He posted eight points, six rebounds, two assists and a pair of blocks. His cross-court passes produced open threes. His activity on the offensive glass saved Girard from his craziest shot all afternoon.

He and Guerrier also formed a formidable defensive back line. Through Syracuse’s best stretches on defense, Guerrier and Hughes could stretch to the wings to help on shooters and Dolezaj did not get burned on the back line.

Dolezaj and Guerrier combined on a key lob late, Girard found Guerrier for one early in the game and Guerrier flashed defensive anticipation. While Syracuse got murdered on the boards — 47-29 with 20 Florida State offensive boards on 37 misses — they overcame it by forcing 18 Seminoles turnovers. Guerrier finished 4-of-5 from the field with two blocks.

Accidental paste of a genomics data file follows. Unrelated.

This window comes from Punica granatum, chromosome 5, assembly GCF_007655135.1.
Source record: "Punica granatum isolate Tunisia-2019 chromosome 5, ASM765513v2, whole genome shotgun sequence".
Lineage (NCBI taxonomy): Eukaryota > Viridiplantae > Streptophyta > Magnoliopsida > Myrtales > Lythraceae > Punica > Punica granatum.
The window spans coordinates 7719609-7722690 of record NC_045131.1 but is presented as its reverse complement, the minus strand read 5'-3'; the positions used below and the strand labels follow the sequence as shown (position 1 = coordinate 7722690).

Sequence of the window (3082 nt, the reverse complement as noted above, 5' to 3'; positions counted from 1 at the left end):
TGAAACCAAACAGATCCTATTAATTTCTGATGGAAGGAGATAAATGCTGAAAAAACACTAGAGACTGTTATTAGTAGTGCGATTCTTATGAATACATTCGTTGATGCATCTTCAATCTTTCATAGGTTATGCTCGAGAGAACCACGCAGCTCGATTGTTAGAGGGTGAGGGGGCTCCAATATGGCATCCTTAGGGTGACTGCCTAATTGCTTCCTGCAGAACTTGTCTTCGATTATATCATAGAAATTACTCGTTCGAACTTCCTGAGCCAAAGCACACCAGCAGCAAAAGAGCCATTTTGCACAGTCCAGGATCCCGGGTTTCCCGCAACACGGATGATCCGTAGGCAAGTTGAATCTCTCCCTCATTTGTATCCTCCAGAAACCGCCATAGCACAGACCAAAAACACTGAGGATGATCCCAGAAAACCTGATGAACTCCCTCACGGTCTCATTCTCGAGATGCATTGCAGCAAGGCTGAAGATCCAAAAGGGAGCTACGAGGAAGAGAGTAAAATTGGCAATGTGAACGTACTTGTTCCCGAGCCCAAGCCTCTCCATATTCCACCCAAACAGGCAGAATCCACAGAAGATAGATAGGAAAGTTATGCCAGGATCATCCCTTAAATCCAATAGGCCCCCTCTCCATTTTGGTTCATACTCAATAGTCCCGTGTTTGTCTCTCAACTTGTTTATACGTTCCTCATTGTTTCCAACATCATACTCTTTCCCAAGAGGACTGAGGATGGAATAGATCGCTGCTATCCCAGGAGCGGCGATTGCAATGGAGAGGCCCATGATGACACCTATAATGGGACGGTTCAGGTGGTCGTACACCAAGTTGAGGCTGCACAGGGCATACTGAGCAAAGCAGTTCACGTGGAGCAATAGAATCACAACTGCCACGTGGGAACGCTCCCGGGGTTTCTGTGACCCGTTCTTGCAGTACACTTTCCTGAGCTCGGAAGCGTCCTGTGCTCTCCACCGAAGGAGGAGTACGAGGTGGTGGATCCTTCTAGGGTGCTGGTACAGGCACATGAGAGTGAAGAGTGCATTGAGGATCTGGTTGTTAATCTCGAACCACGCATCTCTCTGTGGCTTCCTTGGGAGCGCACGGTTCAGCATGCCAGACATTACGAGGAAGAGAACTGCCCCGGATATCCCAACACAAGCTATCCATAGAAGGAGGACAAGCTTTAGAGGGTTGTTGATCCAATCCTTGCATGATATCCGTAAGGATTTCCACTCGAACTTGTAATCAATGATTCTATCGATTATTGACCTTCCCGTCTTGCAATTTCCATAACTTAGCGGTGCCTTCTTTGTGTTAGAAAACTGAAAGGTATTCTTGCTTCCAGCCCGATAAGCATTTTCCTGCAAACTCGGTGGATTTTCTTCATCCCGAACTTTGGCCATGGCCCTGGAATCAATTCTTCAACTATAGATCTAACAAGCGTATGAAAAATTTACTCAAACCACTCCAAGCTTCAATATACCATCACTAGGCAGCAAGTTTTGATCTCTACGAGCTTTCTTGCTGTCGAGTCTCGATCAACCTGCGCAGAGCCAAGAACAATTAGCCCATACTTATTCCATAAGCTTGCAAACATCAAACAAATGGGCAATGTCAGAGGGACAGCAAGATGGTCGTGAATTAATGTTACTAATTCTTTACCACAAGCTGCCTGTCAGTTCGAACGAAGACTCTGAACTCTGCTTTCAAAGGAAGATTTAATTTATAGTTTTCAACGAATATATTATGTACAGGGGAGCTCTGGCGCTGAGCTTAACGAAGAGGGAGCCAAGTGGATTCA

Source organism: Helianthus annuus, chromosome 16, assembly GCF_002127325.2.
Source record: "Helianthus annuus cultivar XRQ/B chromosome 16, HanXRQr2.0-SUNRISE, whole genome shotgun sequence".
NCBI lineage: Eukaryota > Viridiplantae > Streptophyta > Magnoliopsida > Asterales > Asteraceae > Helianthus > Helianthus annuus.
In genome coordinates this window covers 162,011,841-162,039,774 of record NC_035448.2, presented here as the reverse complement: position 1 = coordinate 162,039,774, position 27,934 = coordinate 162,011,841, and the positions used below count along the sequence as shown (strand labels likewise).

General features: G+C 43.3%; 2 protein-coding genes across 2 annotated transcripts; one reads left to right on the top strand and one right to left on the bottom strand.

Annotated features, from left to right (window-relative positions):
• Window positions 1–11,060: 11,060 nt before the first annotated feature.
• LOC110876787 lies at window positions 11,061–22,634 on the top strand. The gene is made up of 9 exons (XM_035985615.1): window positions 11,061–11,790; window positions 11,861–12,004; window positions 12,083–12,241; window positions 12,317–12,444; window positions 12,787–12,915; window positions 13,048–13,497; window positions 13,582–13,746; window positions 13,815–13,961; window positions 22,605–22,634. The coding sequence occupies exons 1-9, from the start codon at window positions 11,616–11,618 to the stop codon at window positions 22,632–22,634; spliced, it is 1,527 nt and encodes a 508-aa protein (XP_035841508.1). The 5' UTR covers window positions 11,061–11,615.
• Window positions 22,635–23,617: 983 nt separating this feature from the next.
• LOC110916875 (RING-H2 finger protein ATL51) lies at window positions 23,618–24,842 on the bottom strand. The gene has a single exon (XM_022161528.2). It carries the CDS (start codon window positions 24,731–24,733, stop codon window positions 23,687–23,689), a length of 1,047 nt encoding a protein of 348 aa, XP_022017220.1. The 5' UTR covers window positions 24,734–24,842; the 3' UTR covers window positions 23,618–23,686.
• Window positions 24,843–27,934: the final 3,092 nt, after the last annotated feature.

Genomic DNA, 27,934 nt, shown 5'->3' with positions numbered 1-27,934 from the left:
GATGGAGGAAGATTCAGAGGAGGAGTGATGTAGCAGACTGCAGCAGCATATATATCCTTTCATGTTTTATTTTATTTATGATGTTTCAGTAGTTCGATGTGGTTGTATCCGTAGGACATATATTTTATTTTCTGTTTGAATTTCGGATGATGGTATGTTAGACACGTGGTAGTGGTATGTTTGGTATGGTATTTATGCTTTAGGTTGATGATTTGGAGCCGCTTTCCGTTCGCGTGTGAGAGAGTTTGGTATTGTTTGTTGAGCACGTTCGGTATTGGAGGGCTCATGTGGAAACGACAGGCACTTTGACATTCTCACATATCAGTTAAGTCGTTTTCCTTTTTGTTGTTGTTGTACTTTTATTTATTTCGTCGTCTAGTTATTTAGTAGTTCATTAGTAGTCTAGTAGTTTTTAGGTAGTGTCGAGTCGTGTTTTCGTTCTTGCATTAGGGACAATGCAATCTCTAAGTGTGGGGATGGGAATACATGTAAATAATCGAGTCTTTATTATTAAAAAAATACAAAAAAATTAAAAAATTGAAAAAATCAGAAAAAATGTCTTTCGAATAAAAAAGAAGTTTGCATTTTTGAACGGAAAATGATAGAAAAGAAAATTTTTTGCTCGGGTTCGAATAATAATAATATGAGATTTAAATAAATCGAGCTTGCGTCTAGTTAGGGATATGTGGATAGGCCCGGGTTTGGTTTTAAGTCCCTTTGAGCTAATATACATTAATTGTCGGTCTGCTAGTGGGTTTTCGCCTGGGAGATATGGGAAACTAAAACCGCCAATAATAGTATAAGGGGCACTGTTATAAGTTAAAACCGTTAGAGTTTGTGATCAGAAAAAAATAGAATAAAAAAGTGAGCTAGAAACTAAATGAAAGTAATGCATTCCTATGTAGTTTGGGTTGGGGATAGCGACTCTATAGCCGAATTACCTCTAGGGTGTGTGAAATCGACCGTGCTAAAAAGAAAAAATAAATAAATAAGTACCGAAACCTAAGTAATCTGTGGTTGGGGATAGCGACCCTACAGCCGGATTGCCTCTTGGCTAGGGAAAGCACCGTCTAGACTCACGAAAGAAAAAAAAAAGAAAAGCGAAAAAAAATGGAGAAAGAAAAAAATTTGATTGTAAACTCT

Syracuse received 30 points on 11-of-13 shooting from its bigs. As Kevin mentioned, the Orange controlled the paint enough to go there more often. Even Girard looked better inside than he did bombing his deepest threes. Boeheim could’ve found one bucket inside.

Dolezaj’s continued ascent proved the greatest silver lining in the loss, as he’ll return a critical factor for next year’s team. His driving dunk putting it on the floor was one of the best plays of the season.

“Marek had his spurts today,” Boeheim said. “But I think he’s better than he’s played these last couple of games.”